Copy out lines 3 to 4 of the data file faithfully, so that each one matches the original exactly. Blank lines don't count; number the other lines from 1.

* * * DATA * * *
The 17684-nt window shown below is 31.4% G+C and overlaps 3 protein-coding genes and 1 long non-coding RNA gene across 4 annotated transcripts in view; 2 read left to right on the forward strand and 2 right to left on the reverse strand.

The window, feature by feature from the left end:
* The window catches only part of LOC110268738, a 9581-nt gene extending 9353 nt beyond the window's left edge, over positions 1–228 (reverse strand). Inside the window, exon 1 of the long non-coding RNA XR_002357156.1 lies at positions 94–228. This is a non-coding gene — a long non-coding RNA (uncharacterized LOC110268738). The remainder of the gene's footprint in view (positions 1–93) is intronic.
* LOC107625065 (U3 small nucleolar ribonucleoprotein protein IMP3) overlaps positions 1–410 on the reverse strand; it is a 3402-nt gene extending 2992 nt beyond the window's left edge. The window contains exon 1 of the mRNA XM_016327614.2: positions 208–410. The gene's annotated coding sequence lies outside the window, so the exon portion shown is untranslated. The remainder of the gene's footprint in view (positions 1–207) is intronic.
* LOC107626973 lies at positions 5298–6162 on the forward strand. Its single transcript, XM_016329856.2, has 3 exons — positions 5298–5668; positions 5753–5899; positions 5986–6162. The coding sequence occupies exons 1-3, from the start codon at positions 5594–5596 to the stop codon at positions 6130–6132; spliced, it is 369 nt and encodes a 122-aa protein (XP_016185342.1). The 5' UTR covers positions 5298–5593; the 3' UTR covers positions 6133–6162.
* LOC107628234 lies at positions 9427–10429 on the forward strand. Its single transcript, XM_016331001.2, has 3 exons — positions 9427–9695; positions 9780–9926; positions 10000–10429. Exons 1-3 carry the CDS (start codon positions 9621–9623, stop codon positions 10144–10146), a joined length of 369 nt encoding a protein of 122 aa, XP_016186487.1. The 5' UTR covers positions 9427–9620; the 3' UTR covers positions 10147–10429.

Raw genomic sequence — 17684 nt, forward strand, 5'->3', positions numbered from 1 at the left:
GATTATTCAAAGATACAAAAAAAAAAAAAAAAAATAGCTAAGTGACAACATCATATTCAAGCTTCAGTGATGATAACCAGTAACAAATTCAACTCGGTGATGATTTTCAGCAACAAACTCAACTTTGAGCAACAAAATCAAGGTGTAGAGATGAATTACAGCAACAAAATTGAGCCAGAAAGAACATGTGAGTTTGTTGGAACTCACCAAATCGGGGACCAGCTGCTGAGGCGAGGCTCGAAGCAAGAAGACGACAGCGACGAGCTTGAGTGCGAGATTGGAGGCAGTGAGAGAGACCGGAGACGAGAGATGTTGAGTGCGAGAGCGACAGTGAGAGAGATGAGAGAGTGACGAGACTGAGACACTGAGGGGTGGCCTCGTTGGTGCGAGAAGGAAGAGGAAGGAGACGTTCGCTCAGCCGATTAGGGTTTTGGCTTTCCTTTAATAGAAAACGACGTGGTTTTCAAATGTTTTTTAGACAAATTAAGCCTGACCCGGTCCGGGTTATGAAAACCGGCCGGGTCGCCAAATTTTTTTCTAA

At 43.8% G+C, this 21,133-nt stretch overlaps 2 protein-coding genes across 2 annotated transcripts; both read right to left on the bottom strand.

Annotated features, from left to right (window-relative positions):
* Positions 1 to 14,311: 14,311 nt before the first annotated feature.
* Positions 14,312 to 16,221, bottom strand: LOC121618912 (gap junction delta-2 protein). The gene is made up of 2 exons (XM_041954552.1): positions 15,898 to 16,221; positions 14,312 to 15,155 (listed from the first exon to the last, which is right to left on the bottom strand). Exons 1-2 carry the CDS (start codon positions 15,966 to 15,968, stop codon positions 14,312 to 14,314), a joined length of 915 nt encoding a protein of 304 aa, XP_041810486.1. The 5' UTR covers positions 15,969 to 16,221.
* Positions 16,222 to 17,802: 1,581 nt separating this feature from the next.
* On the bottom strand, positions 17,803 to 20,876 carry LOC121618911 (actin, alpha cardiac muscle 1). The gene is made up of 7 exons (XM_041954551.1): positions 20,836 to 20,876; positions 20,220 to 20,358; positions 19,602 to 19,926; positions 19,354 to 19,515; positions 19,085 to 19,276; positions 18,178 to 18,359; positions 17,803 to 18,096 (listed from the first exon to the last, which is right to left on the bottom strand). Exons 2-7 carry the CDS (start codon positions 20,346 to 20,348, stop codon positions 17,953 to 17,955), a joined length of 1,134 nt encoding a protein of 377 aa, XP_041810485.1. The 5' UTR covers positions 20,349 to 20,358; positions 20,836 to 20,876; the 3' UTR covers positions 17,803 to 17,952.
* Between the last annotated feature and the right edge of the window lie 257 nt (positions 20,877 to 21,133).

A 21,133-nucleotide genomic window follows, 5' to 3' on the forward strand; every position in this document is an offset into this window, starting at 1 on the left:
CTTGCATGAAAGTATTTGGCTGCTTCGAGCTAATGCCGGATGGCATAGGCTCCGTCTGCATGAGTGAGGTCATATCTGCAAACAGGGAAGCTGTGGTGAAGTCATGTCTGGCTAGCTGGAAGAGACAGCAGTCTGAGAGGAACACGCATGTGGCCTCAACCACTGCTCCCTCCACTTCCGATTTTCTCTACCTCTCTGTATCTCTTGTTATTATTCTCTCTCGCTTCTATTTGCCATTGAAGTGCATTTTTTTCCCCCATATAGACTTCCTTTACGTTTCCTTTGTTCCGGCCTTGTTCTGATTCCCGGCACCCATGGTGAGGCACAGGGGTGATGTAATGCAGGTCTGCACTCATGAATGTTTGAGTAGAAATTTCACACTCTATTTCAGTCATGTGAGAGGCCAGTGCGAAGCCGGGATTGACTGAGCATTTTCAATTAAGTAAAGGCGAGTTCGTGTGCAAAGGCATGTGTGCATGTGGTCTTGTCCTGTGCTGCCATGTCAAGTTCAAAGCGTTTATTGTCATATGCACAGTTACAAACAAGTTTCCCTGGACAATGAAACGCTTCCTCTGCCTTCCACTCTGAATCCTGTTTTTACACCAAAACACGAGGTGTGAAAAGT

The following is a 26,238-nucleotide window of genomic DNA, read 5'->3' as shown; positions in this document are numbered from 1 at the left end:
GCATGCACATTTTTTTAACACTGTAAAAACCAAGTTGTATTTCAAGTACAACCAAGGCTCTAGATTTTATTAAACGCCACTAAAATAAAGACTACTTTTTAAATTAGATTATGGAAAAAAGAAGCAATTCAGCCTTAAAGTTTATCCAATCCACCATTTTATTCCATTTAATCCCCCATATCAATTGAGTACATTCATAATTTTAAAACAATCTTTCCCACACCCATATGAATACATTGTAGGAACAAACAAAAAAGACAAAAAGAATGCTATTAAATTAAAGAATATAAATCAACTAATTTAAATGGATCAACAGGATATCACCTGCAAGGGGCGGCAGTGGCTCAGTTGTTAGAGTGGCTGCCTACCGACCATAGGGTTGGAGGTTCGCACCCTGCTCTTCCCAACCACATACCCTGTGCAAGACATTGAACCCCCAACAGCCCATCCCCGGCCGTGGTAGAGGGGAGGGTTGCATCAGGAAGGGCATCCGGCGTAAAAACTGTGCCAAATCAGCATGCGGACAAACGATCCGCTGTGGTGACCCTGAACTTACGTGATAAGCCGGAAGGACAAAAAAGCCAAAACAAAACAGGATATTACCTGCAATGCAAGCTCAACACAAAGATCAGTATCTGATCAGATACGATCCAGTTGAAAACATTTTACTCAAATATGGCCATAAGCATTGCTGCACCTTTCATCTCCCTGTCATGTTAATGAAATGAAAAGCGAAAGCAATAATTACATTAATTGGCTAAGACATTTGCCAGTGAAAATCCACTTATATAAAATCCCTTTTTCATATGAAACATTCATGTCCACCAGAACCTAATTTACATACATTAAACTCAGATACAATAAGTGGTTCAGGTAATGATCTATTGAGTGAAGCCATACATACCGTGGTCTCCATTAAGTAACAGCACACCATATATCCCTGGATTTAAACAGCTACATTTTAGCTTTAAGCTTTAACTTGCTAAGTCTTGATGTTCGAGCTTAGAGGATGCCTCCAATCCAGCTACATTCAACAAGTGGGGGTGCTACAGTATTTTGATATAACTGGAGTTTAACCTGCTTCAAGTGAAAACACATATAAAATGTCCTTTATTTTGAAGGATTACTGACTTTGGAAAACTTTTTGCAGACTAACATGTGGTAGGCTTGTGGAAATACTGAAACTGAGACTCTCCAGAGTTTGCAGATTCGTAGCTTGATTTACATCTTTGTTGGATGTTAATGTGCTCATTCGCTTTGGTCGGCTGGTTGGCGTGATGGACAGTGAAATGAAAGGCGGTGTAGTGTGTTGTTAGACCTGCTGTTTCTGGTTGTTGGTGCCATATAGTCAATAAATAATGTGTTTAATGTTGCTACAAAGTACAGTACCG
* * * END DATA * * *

* The window catches only part of LOC110268738, a 9581-nt gene extending 9353 nt beyond the window's left edge, over positions 1–228 (reverse strand). Inside the window, exon 1 of the long non-coding RNA XR_002357156.1 lies at positions 94–228. This is a non-coding gene — a long non-coding RNA (uncharacterized LOC110268738). The remainder of the gene's footprint in view (positions 1–93) is intronic.
* LOC107625065 (U3 small nucleolar ribonucleoprotein protein IMP3) overlaps positions 1–410 on the reverse strand; it is a 3402-nt gene extending 2992 nt beyond the window's left edge. The window contains exon 1 of the mRNA XM_016327614.2: positions 208–410. The gene's annotated coding sequence lies outside the window, so the exon portion shown is untranslated. The remainder of the gene's footprint in view (positions 1–207) is intronic.